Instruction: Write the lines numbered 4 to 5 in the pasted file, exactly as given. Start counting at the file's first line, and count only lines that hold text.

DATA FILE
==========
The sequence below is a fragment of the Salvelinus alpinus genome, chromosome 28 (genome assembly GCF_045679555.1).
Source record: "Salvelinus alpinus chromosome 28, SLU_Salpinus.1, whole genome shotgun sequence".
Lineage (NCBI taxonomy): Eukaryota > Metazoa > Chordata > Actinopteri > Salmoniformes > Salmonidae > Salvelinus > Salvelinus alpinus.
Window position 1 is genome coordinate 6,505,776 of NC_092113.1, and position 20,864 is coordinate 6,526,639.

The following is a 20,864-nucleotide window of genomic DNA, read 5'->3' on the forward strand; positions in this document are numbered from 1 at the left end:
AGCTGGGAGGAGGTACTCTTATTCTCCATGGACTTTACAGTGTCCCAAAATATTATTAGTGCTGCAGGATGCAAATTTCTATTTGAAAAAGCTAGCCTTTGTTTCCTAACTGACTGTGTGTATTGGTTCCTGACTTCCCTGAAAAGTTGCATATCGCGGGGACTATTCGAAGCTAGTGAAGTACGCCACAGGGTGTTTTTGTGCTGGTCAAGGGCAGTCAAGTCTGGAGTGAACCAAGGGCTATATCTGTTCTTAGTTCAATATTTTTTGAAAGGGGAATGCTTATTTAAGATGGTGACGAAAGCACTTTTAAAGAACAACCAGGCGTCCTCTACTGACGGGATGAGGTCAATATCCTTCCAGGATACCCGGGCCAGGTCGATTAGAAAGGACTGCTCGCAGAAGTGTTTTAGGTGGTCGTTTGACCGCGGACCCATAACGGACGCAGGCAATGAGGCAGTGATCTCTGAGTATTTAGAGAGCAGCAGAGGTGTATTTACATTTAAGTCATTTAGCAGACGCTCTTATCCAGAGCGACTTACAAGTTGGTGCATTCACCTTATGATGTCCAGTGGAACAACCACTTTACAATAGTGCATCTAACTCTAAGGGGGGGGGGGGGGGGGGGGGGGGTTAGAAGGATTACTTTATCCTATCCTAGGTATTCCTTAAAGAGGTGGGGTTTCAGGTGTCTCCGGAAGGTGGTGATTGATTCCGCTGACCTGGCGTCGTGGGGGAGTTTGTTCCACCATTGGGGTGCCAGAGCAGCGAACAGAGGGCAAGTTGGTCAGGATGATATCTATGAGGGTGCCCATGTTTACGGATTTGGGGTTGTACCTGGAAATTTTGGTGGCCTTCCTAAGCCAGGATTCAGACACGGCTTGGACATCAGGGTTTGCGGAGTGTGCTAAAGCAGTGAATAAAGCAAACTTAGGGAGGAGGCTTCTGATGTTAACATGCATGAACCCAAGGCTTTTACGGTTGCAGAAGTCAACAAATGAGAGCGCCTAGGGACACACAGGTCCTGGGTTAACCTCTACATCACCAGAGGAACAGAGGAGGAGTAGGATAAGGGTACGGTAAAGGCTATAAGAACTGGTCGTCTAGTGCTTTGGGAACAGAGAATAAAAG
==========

Window position 1 is genome coordinate 6,505,776 of NC_092113.1, and position 20,864 is coordinate 6,526,639.

The following is a 20,864-nucleotide window of genomic DNA, read 5'->3' on the forward strand; positions in this document are numbered from 1 at the left end: